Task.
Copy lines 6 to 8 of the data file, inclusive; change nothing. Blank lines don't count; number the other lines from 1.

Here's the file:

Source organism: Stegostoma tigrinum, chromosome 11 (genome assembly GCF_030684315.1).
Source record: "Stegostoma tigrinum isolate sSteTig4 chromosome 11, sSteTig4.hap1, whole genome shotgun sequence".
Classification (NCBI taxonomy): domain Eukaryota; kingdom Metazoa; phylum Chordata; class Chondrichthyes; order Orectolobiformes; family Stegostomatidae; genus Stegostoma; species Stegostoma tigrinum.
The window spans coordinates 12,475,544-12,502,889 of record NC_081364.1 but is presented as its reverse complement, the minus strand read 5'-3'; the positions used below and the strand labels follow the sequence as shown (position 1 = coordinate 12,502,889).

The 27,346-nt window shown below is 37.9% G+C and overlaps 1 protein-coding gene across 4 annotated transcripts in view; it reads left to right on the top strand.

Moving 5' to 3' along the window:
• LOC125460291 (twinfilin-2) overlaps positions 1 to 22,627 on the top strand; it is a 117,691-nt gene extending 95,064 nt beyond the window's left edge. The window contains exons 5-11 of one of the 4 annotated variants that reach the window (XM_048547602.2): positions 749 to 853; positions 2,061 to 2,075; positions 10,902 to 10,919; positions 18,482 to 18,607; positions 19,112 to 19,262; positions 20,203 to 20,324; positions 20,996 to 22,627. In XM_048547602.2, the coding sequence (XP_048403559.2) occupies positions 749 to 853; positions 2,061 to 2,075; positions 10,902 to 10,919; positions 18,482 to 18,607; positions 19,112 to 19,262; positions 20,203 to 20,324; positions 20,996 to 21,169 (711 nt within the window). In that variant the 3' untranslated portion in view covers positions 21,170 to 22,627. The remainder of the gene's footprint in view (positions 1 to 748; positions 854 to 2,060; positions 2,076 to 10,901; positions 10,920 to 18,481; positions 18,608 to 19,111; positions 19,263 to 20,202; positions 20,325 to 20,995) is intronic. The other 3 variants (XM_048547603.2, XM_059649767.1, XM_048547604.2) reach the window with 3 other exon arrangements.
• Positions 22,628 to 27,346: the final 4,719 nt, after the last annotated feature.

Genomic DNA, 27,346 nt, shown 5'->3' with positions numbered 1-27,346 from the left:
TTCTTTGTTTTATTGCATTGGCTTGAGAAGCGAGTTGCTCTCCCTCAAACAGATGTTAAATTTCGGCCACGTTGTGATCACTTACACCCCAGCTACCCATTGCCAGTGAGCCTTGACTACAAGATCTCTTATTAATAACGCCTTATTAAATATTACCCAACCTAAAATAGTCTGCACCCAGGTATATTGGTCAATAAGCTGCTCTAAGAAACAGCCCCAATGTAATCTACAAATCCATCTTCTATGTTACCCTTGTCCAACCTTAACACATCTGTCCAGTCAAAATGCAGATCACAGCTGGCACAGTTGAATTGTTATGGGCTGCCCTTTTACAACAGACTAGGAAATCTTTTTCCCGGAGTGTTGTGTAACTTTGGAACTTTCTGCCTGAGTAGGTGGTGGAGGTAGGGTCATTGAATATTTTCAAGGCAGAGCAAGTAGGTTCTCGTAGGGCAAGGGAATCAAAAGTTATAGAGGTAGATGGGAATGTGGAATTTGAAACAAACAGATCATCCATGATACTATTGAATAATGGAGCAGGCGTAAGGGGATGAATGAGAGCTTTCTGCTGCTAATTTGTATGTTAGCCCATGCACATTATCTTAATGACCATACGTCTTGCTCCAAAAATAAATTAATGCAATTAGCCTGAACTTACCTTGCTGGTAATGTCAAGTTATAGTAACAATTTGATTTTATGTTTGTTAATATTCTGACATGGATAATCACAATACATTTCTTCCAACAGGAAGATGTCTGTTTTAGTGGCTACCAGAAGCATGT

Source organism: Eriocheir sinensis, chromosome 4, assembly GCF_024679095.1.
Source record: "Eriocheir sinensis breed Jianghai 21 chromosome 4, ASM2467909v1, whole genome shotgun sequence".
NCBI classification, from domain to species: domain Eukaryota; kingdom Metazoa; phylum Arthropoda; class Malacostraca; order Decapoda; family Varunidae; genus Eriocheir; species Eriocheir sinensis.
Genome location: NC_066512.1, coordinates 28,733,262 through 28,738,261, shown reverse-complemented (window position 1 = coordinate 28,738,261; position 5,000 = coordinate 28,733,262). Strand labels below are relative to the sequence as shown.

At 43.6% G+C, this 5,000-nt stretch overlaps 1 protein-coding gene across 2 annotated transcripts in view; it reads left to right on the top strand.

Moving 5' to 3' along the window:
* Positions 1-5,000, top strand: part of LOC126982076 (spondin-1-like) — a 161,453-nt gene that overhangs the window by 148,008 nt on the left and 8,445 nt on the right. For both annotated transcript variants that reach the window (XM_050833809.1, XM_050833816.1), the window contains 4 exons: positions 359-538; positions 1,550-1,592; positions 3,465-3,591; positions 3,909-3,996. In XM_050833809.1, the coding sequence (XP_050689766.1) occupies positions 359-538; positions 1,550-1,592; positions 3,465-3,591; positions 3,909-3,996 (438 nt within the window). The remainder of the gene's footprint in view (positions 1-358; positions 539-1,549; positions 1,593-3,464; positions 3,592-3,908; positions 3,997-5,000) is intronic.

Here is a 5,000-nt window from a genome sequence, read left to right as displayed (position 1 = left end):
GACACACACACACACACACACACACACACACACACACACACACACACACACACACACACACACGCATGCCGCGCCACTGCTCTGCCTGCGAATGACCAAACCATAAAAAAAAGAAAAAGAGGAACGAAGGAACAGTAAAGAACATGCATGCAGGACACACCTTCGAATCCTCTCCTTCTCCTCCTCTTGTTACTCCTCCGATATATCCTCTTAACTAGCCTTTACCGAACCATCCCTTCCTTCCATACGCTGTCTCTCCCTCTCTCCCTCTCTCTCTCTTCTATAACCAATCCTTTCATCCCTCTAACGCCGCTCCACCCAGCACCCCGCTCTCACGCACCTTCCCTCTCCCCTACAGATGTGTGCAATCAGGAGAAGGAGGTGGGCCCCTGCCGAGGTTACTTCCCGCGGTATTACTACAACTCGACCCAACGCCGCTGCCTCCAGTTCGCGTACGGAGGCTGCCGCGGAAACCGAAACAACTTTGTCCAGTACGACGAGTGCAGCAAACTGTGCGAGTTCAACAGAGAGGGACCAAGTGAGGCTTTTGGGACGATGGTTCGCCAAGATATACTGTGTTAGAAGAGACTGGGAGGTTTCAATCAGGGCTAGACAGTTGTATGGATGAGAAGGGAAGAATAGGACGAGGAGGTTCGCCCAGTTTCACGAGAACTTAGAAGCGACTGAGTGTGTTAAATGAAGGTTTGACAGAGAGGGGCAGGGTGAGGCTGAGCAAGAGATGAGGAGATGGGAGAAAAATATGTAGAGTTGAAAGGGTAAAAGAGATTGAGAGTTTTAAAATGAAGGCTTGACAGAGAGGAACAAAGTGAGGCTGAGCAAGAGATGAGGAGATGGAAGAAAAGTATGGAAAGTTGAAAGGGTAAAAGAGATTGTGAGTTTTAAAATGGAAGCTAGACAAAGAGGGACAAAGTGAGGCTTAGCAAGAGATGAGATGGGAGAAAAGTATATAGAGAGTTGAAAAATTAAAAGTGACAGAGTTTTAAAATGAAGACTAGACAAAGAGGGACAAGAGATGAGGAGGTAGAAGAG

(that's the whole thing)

Moving 5' to 3' along the window:
• LOC125460291 (twinfilin-2) overlaps positions 1 to 22,627 on the top strand; it is a 117,691-nt gene extending 95,064 nt beyond the window's left edge. The window contains exons 5-11 of one of the 4 annotated variants that reach the window (XM_048547602.2): positions 749 to 853; positions 2,061 to 2,075; positions 10,902 to 10,919; positions 18,482 to 18,607; positions 19,112 to 19,262; positions 20,203 to 20,324; positions 20,996 to 22,627. In XM_048547602.2, the coding sequence (XP_048403559.2) occupies positions 749 to 853; positions 2,061 to 2,075; positions 10,902 to 10,919; positions 18,482 to 18,607; positions 19,112 to 19,262; positions 20,203 to 20,324; positions 20,996 to 21,169 (711 nt within the window). In that variant the 3' untranslated portion in view covers positions 21,170 to 22,627. The remainder of the gene's footprint in view (positions 1 to 748; positions 854 to 2,060; positions 2,076 to 10,901; positions 10,920 to 18,481; positions 18,608 to 19,111; positions 19,263 to 20,202; positions 20,325 to 20,995) is intronic. The other 3 variants (XM_048547603.2, XM_059649767.1, XM_048547604.2) reach the window with 3 other exon arrangements.
• Positions 22,628 to 27,346: the final 4,719 nt, after the last annotated feature.